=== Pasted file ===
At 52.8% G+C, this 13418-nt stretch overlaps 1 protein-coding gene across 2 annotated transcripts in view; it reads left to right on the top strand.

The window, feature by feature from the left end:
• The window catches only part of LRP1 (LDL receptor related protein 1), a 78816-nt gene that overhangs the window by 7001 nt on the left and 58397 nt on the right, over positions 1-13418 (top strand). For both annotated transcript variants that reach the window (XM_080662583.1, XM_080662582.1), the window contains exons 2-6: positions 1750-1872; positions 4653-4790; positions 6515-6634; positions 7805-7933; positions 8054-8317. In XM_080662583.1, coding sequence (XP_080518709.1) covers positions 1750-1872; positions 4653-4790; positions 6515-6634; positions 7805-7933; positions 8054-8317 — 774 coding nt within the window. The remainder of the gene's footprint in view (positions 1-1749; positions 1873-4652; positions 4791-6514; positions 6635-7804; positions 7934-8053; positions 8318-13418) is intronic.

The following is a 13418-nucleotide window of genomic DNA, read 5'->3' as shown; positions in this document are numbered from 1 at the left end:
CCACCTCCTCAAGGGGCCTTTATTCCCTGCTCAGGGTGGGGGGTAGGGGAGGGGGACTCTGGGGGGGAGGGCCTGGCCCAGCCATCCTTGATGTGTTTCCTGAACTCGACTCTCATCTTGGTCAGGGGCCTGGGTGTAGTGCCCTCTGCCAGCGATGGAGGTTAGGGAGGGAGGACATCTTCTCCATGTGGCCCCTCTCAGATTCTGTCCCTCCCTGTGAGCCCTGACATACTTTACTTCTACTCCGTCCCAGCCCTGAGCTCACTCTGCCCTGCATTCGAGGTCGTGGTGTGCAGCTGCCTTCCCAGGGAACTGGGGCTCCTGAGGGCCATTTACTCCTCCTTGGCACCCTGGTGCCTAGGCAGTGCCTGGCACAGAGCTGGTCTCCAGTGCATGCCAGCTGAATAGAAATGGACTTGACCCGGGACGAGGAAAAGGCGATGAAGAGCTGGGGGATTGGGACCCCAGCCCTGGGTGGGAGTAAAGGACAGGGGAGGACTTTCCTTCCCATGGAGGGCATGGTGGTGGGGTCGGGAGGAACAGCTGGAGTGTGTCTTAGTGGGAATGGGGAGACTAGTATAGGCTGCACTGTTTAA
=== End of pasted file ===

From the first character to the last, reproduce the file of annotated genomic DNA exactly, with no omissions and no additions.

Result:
At 52.8% G+C, this 13418-nt stretch overlaps 1 protein-coding gene across 2 annotated transcripts in view; it reads left to right on the top strand.

The window, feature by feature from the left end:
• The window catches only part of LRP1 (LDL receptor related protein 1), a 78816-nt gene that overhangs the window by 7001 nt on the left and 58397 nt on the right, over positions 1-13418 (top strand). For both annotated transcript variants that reach the window (XM_080662583.1, XM_080662582.1), the window contains exons 2-6: positions 1750-1872; positions 4653-4790; positions 6515-6634; positions 7805-7933; positions 8054-8317. In XM_080662583.1, coding sequence (XP_080518709.1) covers positions 1750-1872; positions 4653-4790; positions 6515-6634; positions 7805-7933; positions 8054-8317 — 774 coding nt within the window. The remainder of the gene's footprint in view (positions 1-1749; positions 1873-4652; positions 4791-6514; positions 6635-7804; positions 7934-8053; positions 8318-13418) is intronic.

The following is a 13418-nucleotide window of genomic DNA, read 5'->3' as shown; positions in this document are numbered from 1 at the left end:
CCACCTCCTCAAGGGGCCTTTATTCCCTGCTCAGGGTGGGGGGTAGGGGAGGGGGACTCTGGGGGGGAGGGCCTGGCCCAGCCATCCTTGATGTGTTTCCTGAACTCGACTCTCATCTTGGTCAGGGGCCTGGGTGTAGTGCCCTCTGCCAGCGATGGAGGTTAGGGAGGGAGGACATCTTCTCCATGTGGCCCCTCTCAGATTCTGTCCCTCCCTGTGAGCCCTGACATACTTTACTTCTACTCCGTCCCAGCCCTGAGCTCACTCTGCCCTGCATTCGAGGTCGTGGTGTGCAGCTGCCTTCCCAGGGAACTGGGGCTCCTGAGGGCCATTTACTCCTCCTTGGCACCCTGGTGCCTAGGCAGTGCCTGGCACAGAGCTGGTCTCCAGTGCATGCCAGCTGAATAGAAATGGACTTGACCCGGGACGAGGAAAAGGCGATGAAGAGCTGGGGGATTGGGACCCCAGCCCTGGGTGGGAGTAAAGGACAGGGGAGGACTTTCCTTCCCATGGAGGGCATGGTGGTGGGGTCGGGAGGAACAGCTGGAGTGTGTCTTAGTGGGAATGGGGAGACTAGTATAGGCTGCACTGTTTAA